Irregular Postings on Coin Collecting & Numismatics - Both Canonical & Conanical

A Scion Society of The Baker Street Irregulars

Numismatists Do Not Fear Change

Gibraltar Marks The Return of Sherlock Holmes (1995)

Gibraltar Marks The Return of Sherlock Holmes (1995)

Gibraltar Set
1994 Gibraltar 100th Anniversary of the Return of Sherlock Holmes Designs of the 8 Coin Set

Just ask any fan of the world’s first consulting detective. Sherlock Holmes lives! He is alive and well, considering his age, and settled comfortably in Sussex raising bees. If this were not true, why then would the Baker Street Irregulars have celebrated his birthday Jan. 6?

To these devotees, Holmes turns 140 and his birthday dinner has been an Irregulars tradition since 1934. Toasts are proposed and glasses raised in honor of the occasion, but this year there is something more. For the first time, legal tender coins are available. The coins salute the Centennial of the Return of Sherlock Holmes.

Holmes first ventured into the public eye in 1887 as the lead character in Arthur Conan Doyle’s Study in Scarlet. Holmes, along with his biographer, Dr. Watson, were well-received by the public. There were demands for more adventures. Too many to suit Conan Doyle, who preferred to write historical novels. In 1891, Conan Doyle believed he had found a solution to his self-created dilemma when he wrote The Final Problem. He tried to finish Holmes by having him fall into the broiling caldron of the waters of Reichenbach Falls in the mountains of Switzerland.

The world demanded his return. Conan Doyle obliged and in 1894 brought Holmes back for more adventures and he continues to live to this day in the hearts and minds of mystery fans.

To commemorate the centennial of Holmes’ return, the government of Gibraltar authorized an issue of eight legal tender, one crown coins. By tradition, each piece displays a portrait of Queen Elizabeth II, the reigning monarch of Britain’s smallest crown colony, on the obverse.

On the other side appears scenes from some of the most popular of Sherlock Holmes’ adventures: The Hound of the Baskervilles, The Empty House, The Final Problem and The Three Garridebs.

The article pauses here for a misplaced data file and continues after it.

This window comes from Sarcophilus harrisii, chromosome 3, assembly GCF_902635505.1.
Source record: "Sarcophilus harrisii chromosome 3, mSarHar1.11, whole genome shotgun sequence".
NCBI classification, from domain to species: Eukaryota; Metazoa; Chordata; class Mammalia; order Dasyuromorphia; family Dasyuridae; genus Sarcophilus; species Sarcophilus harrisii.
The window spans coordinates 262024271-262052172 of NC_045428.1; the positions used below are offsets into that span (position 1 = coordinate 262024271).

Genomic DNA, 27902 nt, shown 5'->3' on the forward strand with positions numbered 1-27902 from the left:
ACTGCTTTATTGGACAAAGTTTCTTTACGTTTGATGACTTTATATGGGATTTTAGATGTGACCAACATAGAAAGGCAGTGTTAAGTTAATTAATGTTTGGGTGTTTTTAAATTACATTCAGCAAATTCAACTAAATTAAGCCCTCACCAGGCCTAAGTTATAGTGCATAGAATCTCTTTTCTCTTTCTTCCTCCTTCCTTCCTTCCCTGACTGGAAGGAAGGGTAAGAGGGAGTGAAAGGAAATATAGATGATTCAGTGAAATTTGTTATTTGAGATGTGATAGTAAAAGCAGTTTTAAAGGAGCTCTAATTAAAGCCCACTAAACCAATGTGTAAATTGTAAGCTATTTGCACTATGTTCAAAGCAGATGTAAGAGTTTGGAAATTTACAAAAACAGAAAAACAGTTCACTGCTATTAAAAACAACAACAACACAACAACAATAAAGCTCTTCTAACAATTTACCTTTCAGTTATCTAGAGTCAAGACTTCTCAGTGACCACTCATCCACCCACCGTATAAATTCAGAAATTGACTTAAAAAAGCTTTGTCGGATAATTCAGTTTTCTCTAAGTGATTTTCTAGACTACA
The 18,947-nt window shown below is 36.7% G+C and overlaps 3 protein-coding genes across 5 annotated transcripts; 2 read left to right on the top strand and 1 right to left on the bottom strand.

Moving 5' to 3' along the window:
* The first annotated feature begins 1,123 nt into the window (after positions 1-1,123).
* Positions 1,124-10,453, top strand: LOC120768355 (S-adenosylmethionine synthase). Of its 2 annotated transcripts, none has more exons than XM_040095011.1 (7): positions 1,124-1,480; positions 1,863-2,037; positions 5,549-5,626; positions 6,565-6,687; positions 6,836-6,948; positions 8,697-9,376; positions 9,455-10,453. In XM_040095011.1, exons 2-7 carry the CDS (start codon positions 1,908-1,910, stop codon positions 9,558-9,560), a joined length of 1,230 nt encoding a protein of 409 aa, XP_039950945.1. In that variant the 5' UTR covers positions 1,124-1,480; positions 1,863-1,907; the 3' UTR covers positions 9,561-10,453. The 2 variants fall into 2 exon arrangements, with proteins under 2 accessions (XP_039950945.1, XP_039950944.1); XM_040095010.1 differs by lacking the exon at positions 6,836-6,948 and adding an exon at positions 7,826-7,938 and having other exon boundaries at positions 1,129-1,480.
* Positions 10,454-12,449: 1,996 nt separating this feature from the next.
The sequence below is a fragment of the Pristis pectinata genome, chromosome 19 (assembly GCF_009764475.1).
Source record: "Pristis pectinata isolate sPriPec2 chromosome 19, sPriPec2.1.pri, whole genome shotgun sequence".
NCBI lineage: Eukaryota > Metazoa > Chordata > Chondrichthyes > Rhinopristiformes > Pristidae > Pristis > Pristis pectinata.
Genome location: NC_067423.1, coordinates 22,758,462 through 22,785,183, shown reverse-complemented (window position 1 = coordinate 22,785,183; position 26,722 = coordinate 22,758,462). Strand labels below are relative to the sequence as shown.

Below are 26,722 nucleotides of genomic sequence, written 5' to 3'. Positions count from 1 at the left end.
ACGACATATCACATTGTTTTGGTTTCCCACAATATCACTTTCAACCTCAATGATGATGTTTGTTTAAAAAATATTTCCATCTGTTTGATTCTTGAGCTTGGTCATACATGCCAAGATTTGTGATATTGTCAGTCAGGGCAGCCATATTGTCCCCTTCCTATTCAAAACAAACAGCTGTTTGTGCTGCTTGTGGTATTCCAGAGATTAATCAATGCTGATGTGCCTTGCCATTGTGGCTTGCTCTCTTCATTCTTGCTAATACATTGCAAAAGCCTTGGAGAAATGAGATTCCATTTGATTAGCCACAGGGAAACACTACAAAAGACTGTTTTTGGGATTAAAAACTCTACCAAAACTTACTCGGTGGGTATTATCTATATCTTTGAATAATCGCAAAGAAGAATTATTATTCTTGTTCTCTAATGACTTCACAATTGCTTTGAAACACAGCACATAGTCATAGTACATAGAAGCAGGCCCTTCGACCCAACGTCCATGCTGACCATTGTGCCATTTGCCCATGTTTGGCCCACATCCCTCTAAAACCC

There also are three scenes from 221-B Baker St., Holmes’ legendary residence: The final coin in the eight-piece series relates directly to Gibraltar. This coin depicts the mystery ship Mary Celeste. Found adrift without crew, the ship was brought into Gibraltar. Her mystery was popularized by Arthur Conan Doyle in Cornhill Magazine in 1884.

The Gibraltar coin series is available in three different fabrics: gold, pure silver and cupro-nickel. The cupro-nickel and .999 fine silver coins are standard silver-dollar size. The gold piece is somewhat smaller and contains one-fifth ounce of .999 gold. Prices range from $6.95 for a cupro-nickel specimen to $175 each for a gold coin.

Originally published by the Los Angeles Time Syndicate – January 8, 1995


A prolific writer, Edward C. Rochette¬†has authored several numismatic books, including The Romance of Coin Collecting, Medallic Portraits of John F. Kennedy and Making Money: Rogues and Rascals Who’ve Made Their Own. For many years, he wrote a weekly coin column nationally syndicated by the Los Angeles Times and a monthly column for COINage magazine, and penned his monthly column The Other Side of the Coin for the ANA’s The Numismatist magazine.

2 Responses to Gibraltar Marks The Return of Sherlock Holmes (1995)